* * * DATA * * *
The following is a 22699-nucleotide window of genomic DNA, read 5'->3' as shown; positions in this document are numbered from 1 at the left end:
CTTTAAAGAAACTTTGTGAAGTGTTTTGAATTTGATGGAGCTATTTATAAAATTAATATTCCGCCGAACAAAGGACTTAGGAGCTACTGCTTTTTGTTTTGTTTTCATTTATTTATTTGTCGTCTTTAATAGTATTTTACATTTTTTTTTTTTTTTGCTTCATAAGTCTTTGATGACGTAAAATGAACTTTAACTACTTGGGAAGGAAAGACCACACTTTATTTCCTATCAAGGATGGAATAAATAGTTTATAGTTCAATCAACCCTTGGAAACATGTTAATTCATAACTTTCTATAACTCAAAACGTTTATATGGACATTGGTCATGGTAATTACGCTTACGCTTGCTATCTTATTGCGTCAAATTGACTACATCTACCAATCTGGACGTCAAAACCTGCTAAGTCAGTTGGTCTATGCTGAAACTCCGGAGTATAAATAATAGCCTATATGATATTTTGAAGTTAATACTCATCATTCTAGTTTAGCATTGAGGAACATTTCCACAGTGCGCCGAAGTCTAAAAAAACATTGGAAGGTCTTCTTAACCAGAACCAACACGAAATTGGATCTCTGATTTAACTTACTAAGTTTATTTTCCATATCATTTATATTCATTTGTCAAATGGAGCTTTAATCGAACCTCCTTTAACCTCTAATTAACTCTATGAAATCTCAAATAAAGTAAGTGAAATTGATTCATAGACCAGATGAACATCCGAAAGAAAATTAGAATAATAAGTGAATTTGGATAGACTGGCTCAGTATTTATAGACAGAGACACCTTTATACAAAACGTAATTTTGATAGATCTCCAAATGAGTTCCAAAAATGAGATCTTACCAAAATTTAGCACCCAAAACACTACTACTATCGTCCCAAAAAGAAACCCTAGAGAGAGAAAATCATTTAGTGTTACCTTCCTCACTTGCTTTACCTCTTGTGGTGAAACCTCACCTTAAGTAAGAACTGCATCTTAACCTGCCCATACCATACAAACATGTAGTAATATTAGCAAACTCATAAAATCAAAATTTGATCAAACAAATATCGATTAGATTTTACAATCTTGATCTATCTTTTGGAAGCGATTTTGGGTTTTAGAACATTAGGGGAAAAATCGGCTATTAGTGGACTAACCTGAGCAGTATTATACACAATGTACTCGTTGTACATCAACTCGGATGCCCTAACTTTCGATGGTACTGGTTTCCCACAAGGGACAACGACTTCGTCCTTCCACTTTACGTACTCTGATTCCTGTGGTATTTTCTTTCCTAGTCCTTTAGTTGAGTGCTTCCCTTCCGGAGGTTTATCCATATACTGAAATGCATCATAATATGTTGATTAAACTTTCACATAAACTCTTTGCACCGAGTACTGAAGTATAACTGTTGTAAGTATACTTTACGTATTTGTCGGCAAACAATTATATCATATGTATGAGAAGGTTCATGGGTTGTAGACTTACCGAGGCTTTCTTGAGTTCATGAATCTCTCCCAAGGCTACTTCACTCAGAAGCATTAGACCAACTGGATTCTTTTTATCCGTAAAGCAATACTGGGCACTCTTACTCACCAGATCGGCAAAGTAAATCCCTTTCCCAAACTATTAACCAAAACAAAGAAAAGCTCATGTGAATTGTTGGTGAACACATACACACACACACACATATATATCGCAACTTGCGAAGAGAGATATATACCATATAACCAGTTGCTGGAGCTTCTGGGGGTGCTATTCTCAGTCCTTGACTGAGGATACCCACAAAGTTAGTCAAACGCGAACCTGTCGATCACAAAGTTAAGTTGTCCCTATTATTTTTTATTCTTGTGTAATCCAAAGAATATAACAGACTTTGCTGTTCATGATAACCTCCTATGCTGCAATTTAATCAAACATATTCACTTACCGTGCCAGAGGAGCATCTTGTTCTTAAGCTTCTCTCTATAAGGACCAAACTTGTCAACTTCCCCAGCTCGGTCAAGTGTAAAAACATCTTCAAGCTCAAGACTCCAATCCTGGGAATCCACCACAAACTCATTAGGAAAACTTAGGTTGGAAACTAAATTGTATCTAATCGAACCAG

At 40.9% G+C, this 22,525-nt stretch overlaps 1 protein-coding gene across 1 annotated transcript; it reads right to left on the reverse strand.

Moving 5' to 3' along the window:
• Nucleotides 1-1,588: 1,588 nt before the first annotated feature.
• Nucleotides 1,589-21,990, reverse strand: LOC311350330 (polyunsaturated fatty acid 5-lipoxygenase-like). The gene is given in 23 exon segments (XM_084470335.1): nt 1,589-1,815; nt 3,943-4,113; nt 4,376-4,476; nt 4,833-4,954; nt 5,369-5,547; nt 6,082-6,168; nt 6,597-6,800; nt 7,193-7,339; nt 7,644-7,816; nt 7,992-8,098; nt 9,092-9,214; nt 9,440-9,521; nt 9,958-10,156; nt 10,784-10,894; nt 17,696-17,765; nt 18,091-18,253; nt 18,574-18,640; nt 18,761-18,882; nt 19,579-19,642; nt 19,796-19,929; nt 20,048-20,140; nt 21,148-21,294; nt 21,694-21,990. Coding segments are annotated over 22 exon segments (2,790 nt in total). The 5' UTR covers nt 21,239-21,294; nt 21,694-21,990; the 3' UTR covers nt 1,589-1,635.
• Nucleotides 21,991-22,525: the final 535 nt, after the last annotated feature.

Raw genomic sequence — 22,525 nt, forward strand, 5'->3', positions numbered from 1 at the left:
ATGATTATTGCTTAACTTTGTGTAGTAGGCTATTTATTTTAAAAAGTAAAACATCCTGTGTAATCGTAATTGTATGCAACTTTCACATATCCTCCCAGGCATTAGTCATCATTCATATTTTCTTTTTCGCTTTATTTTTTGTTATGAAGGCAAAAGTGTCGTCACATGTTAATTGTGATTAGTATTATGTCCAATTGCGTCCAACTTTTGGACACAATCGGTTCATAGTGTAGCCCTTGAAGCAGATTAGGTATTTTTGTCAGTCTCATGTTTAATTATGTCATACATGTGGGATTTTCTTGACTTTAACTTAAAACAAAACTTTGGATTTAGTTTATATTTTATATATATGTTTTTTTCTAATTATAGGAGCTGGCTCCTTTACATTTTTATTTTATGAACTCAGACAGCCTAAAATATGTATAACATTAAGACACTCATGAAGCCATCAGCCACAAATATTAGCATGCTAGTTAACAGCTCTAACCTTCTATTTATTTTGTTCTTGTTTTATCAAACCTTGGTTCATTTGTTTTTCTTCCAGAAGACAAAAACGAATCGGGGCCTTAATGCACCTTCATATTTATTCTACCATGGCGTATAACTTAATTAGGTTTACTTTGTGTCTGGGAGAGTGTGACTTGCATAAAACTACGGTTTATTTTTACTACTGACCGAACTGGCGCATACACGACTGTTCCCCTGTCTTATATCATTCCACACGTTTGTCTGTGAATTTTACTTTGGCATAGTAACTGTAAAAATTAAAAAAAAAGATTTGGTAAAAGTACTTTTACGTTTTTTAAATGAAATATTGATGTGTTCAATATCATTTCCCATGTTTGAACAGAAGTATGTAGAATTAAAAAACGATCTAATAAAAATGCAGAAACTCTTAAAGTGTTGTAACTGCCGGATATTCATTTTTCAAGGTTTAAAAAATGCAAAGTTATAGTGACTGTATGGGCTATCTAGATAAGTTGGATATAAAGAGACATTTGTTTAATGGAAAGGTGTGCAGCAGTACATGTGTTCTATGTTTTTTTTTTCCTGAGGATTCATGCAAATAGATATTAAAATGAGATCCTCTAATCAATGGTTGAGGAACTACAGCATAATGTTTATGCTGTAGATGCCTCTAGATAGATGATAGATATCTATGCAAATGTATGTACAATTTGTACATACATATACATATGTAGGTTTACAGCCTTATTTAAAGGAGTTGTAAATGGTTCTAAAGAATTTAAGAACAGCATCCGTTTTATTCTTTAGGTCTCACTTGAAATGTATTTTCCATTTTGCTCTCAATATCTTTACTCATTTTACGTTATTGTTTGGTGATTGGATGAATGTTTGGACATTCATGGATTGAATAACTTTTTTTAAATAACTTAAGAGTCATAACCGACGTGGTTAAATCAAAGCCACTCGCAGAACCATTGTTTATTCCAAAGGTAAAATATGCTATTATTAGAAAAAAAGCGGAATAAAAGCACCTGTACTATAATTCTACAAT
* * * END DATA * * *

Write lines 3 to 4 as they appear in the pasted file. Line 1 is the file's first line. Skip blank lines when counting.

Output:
At 40.9% G+C, this 22,525-nt stretch overlaps 1 protein-coding gene across 1 annotated transcript; it reads right to left on the reverse strand.

Moving 5' to 3' along the window: